The internet and its many activities is still seen as fad, a frivolous activity in which anything but pure utilitarian usage is for the eternally-devoid-of-a-sex-life. Yet we are happy to devote to it our most trusted and adult of pursuits, banking, insurance, shopping, even mortgages can be bought online. The internet seems to be treated like a child slave of disproportionate intelligence, we allow it to take on the most mature and important tasks we can imagine while still seeing it as something we own and can cast off without a seconds thought.
One of the other unique qualities of the internet is its covert embedding into the very fabric of modern society. Advances in computer systems have given us the ability to navigate and command almost every part of our lives through interlinked networks, from taxes to transportation, education to electricity. It is a place we meet friends and share our ‘real-world’ experiences, a place where our hobbies and fanaticisms can be warmly embraced by those of a kindred nature or a soap box for issues as widely pervading as recipes for couscous and revolutionary coup d’etats. 

So, why then, do we treat it as an annoyance, a boundless irreverent child of exterior parentage which we would chastise if we only knew to whom it belonged? 
Are our digital pursuits being marginalised due to their pseudo-ethereal nature?  

Many new products and systems are demonised due to lack of understanding, but none so much as the internet which has had to shoulder the blame for pretty much every problem man can face. Pornography, religious extremism, violence, misogyny and the slow death of the music industry have all been laid upon the internet. There seems a distinct three way imbalance between the severity of blame we wish the internet to account for, the importance of tasks we will accept it to run to our aide and the way in which we belittle its uses and users for their enjoyment and acceptance of it into their everyday life.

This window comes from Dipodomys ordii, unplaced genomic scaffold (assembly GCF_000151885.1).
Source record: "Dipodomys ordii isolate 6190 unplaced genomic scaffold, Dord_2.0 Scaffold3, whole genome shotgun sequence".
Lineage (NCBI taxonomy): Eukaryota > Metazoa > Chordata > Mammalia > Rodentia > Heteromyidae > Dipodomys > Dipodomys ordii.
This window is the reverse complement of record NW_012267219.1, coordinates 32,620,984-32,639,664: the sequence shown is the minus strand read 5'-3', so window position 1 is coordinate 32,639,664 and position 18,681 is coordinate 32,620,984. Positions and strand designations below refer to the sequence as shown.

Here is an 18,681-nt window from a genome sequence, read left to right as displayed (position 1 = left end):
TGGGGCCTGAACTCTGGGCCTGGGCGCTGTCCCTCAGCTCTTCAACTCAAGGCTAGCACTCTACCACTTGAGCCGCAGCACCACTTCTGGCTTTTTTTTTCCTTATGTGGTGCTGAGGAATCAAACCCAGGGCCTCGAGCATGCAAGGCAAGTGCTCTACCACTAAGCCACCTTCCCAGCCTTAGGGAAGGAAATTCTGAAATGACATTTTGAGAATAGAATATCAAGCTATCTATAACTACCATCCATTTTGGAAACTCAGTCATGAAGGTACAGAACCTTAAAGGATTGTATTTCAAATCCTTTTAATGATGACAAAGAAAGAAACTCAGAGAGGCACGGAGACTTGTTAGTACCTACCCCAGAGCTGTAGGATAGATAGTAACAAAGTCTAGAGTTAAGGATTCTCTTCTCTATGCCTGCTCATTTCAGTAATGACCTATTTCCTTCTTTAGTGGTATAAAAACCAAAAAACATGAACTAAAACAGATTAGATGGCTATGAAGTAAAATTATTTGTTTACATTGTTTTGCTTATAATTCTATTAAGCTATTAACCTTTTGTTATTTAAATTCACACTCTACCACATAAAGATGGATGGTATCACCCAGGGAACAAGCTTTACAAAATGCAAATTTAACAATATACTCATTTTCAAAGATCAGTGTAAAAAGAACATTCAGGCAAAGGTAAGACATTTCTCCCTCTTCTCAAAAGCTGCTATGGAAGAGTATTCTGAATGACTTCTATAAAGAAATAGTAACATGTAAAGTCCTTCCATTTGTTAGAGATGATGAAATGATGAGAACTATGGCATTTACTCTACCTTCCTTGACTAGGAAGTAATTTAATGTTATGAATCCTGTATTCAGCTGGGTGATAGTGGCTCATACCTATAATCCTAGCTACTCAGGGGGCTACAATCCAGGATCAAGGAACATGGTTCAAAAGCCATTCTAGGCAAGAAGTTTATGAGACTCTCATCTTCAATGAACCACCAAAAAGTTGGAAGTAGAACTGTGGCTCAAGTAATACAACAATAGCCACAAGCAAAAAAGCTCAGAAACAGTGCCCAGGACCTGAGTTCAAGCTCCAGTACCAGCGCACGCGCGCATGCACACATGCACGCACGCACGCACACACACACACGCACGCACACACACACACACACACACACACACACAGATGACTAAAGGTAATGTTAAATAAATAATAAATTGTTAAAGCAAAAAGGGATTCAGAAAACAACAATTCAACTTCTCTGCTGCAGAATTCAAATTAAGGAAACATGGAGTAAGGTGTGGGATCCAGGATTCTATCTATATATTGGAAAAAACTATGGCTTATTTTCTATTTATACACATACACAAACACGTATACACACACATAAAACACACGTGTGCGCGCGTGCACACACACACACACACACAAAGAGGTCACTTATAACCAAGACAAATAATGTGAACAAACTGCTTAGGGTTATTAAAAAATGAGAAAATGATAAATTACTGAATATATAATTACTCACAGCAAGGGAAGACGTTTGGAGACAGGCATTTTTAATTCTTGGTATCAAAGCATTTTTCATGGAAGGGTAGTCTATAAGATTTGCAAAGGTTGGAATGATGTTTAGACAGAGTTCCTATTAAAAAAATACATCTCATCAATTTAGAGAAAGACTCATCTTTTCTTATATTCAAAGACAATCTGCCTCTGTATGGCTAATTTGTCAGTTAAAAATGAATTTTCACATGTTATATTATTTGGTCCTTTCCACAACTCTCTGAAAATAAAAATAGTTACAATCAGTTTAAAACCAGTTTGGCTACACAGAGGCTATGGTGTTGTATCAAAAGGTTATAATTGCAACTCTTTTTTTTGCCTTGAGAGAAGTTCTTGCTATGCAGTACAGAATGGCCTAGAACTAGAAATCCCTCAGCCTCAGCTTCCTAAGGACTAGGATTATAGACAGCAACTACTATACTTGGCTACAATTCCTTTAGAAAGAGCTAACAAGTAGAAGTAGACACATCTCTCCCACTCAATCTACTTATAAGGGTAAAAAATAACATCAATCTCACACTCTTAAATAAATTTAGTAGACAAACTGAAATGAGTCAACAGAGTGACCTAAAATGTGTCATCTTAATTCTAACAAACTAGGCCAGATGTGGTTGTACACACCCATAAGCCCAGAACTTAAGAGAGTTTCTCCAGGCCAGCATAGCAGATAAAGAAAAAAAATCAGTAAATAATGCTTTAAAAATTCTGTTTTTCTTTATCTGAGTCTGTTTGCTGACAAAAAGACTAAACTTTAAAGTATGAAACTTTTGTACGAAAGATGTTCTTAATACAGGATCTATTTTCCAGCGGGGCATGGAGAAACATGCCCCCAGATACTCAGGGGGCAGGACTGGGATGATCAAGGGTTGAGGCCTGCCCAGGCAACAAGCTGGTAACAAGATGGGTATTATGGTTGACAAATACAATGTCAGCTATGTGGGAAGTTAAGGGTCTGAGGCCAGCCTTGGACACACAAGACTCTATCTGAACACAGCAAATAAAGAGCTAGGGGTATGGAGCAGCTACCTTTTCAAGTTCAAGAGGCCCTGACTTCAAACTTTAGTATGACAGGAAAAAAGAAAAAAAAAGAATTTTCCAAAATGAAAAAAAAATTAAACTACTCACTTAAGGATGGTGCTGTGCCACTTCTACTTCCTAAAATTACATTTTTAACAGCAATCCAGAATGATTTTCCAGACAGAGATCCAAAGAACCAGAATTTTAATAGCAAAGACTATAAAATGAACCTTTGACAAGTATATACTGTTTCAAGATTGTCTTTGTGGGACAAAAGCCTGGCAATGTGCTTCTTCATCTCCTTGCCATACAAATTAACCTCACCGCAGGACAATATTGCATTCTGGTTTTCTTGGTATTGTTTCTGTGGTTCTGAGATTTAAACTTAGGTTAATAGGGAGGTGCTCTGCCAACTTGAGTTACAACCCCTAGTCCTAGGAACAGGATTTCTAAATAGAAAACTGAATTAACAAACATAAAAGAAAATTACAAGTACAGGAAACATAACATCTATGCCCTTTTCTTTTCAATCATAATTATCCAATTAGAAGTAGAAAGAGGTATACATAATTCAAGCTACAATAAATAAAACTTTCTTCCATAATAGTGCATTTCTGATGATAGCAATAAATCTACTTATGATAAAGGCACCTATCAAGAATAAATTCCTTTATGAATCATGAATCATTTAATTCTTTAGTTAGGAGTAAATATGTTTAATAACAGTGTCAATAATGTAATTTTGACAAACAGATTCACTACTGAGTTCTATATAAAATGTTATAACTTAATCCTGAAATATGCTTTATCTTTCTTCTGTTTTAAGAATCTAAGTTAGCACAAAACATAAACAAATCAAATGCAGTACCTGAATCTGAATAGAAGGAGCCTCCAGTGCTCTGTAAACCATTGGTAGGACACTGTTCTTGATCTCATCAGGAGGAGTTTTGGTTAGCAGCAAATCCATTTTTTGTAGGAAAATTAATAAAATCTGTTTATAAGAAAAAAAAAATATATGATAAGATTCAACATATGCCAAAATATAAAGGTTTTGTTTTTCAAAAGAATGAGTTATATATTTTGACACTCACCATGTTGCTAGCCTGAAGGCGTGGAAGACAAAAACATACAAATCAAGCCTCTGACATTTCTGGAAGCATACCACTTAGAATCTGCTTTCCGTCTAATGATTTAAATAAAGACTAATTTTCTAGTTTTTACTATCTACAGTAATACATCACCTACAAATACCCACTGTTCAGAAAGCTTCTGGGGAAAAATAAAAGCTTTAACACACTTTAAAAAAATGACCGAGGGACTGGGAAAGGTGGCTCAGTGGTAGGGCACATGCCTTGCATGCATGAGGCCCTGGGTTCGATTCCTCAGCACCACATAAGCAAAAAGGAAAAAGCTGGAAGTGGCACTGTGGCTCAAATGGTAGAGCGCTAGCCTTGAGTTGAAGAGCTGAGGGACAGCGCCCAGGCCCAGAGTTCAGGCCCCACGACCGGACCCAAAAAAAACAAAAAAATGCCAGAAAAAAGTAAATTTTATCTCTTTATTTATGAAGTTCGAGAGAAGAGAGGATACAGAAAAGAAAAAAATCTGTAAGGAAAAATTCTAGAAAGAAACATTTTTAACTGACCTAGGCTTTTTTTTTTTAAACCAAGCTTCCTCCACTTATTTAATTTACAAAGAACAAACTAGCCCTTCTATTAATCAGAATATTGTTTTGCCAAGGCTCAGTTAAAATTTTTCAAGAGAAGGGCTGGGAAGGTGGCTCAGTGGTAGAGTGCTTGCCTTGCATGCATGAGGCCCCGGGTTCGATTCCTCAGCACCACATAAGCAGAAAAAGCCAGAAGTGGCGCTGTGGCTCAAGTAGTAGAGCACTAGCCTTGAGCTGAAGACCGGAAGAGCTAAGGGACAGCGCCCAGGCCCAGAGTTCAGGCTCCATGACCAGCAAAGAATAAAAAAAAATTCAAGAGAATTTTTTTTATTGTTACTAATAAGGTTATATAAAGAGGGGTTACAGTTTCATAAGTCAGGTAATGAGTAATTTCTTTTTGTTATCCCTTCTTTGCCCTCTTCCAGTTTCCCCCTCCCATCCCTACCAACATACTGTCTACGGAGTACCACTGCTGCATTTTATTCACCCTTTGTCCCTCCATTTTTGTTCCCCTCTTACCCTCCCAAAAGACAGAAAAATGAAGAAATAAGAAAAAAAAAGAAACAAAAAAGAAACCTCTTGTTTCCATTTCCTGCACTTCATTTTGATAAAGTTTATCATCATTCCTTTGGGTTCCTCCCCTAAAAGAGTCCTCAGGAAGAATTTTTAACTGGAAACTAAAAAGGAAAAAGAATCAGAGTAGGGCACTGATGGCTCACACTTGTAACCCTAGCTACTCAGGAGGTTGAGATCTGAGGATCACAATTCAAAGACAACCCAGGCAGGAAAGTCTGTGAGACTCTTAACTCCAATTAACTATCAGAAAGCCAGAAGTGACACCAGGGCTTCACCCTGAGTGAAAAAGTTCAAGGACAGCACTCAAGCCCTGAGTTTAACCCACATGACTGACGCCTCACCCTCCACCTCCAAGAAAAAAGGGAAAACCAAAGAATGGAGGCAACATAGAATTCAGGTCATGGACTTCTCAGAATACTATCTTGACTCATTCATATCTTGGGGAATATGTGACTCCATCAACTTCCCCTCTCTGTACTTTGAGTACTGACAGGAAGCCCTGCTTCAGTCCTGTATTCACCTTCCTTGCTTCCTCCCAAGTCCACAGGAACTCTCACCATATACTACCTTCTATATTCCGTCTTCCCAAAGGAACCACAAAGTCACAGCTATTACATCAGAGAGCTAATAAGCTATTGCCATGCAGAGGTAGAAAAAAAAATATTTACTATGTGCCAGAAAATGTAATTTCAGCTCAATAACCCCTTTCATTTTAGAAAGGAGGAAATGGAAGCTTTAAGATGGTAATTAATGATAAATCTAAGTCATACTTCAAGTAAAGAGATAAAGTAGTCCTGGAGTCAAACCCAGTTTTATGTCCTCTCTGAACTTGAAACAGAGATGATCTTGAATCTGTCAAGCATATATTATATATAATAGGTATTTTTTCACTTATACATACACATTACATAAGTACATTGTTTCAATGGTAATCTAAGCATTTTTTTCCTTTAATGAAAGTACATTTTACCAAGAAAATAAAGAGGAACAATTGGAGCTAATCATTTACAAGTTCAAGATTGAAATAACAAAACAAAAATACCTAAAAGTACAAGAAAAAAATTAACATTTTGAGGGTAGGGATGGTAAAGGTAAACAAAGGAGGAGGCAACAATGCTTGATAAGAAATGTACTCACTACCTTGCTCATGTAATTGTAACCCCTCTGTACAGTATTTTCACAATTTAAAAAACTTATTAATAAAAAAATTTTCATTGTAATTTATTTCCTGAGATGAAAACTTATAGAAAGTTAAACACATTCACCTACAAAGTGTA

The nets detractors seem to be very short-sighted and quick to arms when denouncing the internets heavy users, what they are missing is that the geeks and social outcasts they poke fun at are the ones creating the web they use. They are the ones forging systems and tweaking developer’s code for the sheer fun of it; they are sculpting the intricate building blocks upon which the modern web is built. Compare the frame based internet experience of the early 90’s with the lush interactive landscape of touch screen and HTML5 and tell me they are wasting their time. All this stems from the minds of those ‘geeks’ who realised very quickly that the community of users on the net are the ones who can build it for the greater good. The reason most Google tools such as chromium and sketchup are free to use is because user created content enhances the internet experience for everyone. Linux and Ubuntu are pushing out the corporate stranglehold on operating systems while ChomeOS is planning on discarding it altogether to give computing a wholly web based direction.

The internet is not the toy box plaything it has been deemed, rather it is a constantly evolving, intricate system built by dedicated, determined and (somewhat) disturbingly intelligent human beings who have the foresight to accept that in our current self-centred social bubble that true community spirit still exists.
So, while media detractors, government agencies and company execs wade through the perilous landscape of technology, constantly checking over their shoulders in fear of the new model digital harbinger, we can walk on safe. The ‘geeks’ will tinker away at the wreckage of previous systems to pave our way with cohesive content and refined design. 

No comments:

Post a Comment